Lavish Absence is a book of memories and anecdotes and odds and ends about Jabès' life and work. The material is presented much like a typical book of Jabès: short sections, much that seems fragmentary, extensive quotes. Descriptions of what is in each brief section -- chapter-titles, as it were -- are not found in the text itself, but the table of contents does provide them, making for (relatively) easy reference.
       Bit by bit, Waldrop both gives a sense of Jabès' own writing, as well as the difficulties posed by translation. For example: Jabès is an author who revels in wordplay and ambiguity, and Waldrop notes:

     Whenever I ask Edmond Jabès:
     "Which of the two (or more) meanings of this word is more important ?"
     he answers: "Both."
       Lavish Absence is far from straightforward biography, but it does give a good, if very personal, impression of the man. Limited to when Jabès: was relatively old (and an established literary figure in the Paris-scene), and offering only a doubly distorted picture of what his younger -- and specifically his Egyptian -- years might have been like, one does miss the development of the author: he stands almost entirely finished. (Among the most amusing vignettes is a description of an awestruck Paul Auster meeting Jabès; but he appears venerable throughout the book, and one is left largely to imagine how he reached that state.)
       Waldrop conveys Jabès' literary philosophy, if one can call it that, very well -- especially his fascination with the concept of 'the book' (pervasive throughout his work) and the role of the writer. So, for example:
     The writer's task is to lure the words onto the page. And they are willing and even eager to go there, but on their own terms. They have their own order and fight their own battles. They use the page to make love and to leave again. The writer is the catalyst. The words use him/her to come into existence, but once the elements have come together he is eliminated.
       In this age of author-glorification and press (and critical) focus of the cult of the personality, it's refreshing to find an author acknowledging such a different position -- and Jabès certainly, emphatically always did that.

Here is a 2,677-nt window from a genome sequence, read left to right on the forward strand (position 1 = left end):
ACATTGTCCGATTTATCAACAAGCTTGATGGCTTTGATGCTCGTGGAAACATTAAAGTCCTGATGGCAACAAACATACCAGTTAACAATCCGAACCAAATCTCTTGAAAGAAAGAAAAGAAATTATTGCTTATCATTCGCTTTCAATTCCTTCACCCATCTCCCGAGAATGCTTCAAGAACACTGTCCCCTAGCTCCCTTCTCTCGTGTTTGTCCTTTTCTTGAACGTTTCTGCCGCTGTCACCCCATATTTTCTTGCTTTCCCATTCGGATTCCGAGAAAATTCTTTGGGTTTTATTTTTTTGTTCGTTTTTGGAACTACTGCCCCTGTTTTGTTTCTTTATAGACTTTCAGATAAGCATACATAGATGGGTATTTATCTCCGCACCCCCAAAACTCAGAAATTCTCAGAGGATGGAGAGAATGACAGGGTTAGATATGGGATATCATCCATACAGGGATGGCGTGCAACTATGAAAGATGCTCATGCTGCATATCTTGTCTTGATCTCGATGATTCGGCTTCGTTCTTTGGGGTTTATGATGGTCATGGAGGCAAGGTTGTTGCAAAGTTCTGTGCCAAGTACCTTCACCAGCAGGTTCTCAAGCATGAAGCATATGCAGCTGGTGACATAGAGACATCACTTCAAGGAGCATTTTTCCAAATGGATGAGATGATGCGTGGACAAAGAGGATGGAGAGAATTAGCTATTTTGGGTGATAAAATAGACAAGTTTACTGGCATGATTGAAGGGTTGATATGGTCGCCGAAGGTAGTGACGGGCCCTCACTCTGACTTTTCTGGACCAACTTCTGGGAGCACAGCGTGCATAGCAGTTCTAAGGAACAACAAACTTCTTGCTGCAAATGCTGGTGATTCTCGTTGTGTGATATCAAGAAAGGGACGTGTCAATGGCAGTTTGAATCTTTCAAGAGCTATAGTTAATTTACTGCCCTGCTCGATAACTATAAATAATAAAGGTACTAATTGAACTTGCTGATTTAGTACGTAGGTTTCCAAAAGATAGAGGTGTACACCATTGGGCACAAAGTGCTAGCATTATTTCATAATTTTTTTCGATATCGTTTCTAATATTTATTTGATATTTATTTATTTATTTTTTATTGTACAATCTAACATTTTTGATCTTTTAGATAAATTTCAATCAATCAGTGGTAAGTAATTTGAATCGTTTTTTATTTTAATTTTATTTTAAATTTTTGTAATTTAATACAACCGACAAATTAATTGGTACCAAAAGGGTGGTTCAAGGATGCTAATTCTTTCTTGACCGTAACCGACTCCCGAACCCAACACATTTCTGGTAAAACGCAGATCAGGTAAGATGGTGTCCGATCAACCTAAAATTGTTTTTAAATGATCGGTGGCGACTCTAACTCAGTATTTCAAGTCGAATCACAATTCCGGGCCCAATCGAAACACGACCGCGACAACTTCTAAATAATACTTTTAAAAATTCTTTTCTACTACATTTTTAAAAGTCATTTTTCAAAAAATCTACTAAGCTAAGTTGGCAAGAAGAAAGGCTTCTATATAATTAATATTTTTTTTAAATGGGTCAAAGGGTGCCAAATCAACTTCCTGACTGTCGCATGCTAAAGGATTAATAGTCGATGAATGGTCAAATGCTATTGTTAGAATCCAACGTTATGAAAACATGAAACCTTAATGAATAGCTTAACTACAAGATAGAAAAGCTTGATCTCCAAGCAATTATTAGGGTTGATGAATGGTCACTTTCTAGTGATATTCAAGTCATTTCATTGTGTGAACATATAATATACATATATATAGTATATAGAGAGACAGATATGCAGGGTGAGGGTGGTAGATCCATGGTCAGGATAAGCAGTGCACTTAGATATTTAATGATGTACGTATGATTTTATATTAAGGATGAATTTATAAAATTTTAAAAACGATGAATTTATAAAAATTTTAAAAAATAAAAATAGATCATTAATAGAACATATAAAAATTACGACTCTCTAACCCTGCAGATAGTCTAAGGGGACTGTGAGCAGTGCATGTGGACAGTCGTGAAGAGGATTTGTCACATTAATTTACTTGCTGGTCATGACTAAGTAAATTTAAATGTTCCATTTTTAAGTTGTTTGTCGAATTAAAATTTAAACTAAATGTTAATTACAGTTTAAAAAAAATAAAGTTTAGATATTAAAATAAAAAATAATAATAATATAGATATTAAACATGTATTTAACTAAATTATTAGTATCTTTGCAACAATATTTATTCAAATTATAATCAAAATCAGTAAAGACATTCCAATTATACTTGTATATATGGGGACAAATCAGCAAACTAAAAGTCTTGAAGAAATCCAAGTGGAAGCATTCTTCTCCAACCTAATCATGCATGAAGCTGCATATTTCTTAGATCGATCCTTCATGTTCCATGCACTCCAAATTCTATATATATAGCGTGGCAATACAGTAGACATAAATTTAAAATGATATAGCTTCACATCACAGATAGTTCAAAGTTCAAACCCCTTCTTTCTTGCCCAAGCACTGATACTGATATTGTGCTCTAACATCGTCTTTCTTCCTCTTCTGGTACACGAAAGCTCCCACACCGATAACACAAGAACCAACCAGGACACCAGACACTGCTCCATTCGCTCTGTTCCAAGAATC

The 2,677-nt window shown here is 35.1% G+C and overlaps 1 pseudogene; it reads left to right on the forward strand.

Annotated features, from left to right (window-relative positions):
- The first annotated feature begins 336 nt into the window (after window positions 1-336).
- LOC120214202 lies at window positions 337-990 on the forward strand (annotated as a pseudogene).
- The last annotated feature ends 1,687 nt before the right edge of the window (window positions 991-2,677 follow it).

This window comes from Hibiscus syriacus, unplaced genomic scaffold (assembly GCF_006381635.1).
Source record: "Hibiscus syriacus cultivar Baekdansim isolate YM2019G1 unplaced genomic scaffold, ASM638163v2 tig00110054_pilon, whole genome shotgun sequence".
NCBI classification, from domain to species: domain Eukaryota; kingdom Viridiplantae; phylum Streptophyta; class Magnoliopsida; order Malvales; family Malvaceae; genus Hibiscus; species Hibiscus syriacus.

Jabès' vision -- with a focus on the book as an object in its entirety, not merely the text -- isn't always immediately apparent to his readers, but fortunately Waldrop is a valiant defender of getting everything across even in the English editions:
     I always have to fight for Jabès's blank spaces with the American publishers. the spaces always get whittled down, end up less generous than in the French editions. University of Chicago Press wants to eliminate them altogether.
     "They don't change the meaning."
     "They change the rhythm," I counter. "And that does change the meaning."
       Jabès is a writer who probably does need an introduction, so different are his books from almost any general fare, and Lavish Absence is probably a good place to start. Quoting extensively, discussing the translation-issues that the reader of the English versions will face, it gives a good sense of Jabès' work. Still, it is probably the reader already familiar with Jabès who will enjoy Lavish Absence most, opening new perspectives on the man and work as it does.
       A must for anyone who has or wants to read Jabès.

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Lavish Absence: Reviews: Edmond Jabès: Rosmarie Waldrop: Books by Edmond Jabès under review: Other books by Rosmarie Waldrop under review: Other books of interest under review:

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About the Author:

       Rosmarie Waldrop was born in Germany in 1935 and has lived in the United States since 1958. A well-known translator, she is also, along with her husband Keith Waldrop, the publisher of Burning Deck Press.